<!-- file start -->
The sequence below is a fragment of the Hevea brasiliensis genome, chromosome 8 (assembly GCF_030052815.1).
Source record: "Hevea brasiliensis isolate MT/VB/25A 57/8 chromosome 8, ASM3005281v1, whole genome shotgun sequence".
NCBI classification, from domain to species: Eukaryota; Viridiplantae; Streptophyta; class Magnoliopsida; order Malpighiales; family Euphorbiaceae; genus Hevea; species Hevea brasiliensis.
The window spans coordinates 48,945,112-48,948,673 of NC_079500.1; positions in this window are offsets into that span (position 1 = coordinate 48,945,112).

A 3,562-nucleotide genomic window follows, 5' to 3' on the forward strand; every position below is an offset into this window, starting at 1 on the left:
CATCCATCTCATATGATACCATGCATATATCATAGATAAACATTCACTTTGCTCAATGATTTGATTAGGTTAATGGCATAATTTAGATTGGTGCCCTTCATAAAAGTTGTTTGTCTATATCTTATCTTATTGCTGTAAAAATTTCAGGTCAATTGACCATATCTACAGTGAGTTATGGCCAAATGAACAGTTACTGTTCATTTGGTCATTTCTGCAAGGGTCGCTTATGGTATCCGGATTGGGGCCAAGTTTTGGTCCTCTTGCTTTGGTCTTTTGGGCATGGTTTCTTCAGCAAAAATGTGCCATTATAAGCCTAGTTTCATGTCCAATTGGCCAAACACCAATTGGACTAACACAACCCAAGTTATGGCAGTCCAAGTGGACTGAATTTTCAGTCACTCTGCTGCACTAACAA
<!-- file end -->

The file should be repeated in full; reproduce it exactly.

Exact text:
The sequence below is a fragment of the Hevea brasiliensis genome, chromosome 8 (assembly GCF_030052815.1).
Source record: "Hevea brasiliensis isolate MT/VB/25A 57/8 chromosome 8, ASM3005281v1, whole genome shotgun sequence".
NCBI classification, from domain to species: Eukaryota; Viridiplantae; Streptophyta; class Magnoliopsida; order Malpighiales; family Euphorbiaceae; genus Hevea; species Hevea brasiliensis.
The window spans coordinates 48,945,112-48,948,673 of NC_079500.1; positions in this window are offsets into that span (position 1 = coordinate 48,945,112).

A 3,562-nucleotide genomic window follows, 5' to 3' on the forward strand; every position below is an offset into this window, starting at 1 on the left:
CATCCATCTCATATGATACCATGCATATATCATAGATAAACATTCACTTTGCTCAATGATTTGATTAGGTTAATGGCATAATTTAGATTGGTGCCCTTCATAAAAGTTGTTTGTCTATATCTTATCTTATTGCTGTAAAAATTTCAGGTCAATTGACCATATCTACAGTGAGTTATGGCCAAATGAACAGTTACTGTTCATTTGGTCATTTCTGCAAGGGTCGCTTATGGTATCCGGATTGGGGCCAAGTTTTGGTCCTCTTGCTTTGGTCTTTTGGGCATGGTTTCTTCAGCAAAAATGTGCCATTATAAGCCTAGTTTCATGTCCAATTGGCCAAACACCAATTGGACTAACACAACCCAAGTTATGGCAGTCCAAGTGGACTGAATTTTCAGTCACTCTGCTGCACTAACAA